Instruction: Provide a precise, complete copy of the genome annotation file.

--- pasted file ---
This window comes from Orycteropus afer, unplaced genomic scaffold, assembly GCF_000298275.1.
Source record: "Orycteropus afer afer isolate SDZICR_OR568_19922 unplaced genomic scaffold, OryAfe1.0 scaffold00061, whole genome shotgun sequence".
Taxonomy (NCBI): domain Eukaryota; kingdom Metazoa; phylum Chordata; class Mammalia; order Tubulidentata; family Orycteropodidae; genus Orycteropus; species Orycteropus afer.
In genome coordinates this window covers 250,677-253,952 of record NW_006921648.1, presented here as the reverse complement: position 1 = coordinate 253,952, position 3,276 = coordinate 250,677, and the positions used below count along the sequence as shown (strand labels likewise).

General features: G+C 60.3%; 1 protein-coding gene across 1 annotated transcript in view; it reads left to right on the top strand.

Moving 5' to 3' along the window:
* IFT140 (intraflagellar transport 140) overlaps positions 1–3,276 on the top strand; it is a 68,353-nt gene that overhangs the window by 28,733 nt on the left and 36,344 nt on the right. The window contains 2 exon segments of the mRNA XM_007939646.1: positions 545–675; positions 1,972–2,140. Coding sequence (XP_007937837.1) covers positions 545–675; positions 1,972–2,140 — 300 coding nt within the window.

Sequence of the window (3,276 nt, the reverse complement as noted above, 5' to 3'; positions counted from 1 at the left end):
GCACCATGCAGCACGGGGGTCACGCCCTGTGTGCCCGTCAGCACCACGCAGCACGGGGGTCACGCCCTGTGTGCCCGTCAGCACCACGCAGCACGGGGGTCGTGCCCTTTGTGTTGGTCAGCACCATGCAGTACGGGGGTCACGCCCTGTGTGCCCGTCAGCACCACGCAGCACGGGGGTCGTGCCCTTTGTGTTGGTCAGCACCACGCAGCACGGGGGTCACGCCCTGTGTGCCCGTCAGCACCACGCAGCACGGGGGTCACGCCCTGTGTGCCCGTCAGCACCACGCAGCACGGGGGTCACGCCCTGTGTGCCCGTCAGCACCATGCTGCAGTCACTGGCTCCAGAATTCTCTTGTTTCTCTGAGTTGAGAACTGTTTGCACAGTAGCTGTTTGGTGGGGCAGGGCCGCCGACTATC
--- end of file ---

This window comes from Orycteropus afer, unplaced genomic scaffold, assembly GCF_000298275.1.
Source record: "Orycteropus afer afer isolate SDZICR_OR568_19922 unplaced genomic scaffold, OryAfe1.0 scaffold00061, whole genome shotgun sequence".
Taxonomy (NCBI): domain Eukaryota; kingdom Metazoa; phylum Chordata; class Mammalia; order Tubulidentata; family Orycteropodidae; genus Orycteropus; species Orycteropus afer.
In genome coordinates this window covers 250,677-253,952 of record NW_006921648.1, presented here as the reverse complement: position 1 = coordinate 253,952, position 3,276 = coordinate 250,677, and the positions used below count along the sequence as shown (strand labels likewise).

General features: G+C 60.3%; 1 protein-coding gene across 1 annotated transcript in view; it reads left to right on the top strand.

Moving 5' to 3' along the window:
* IFT140 (intraflagellar transport 140) overlaps positions 1–3,276 on the top strand; it is a 68,353-nt gene that overhangs the window by 28,733 nt on the left and 36,344 nt on the right. The window contains 2 exon segments of the mRNA XM_007939646.1: positions 545–675; positions 1,972–2,140. Coding sequence (XP_007937837.1) covers positions 545–675; positions 1,972–2,140 — 300 coding nt within the window.

Sequence of the window (3,276 nt, the reverse complement as noted above, 5' to 3'; positions counted from 1 at the left end):
GCACCATGCAGCACGGGGGTCACGCCCTGTGTGCCCGTCAGCACCACGCAGCACGGGGGTCACGCCCTGTGTGCCCGTCAGCACCACGCAGCACGGGGGTCGTGCCCTTTGTGTTGGTCAGCACCATGCAGTACGGGGGTCACGCCCTGTGTGCCCGTCAGCACCACGCAGCACGGGGGTCGTGCCCTTTGTGTTGGTCAGCACCACGCAGCACGGGGGTCACGCCCTGTGTGCCCGTCAGCACCACGCAGCACGGGGGTCACGCCCTGTGTGCCCGTCAGCACCACGCAGCACGGGGGTCACGCCCTGTGTGCCCGTCAGCACCATGCTGCAGTCACTGGCTCCAGAATTCTCTTGTTTCTCTGAGTTGAGAACTGTTTGCACAGTAGCTGTTTGGTGGGGCAGGGCCGCCGACTATC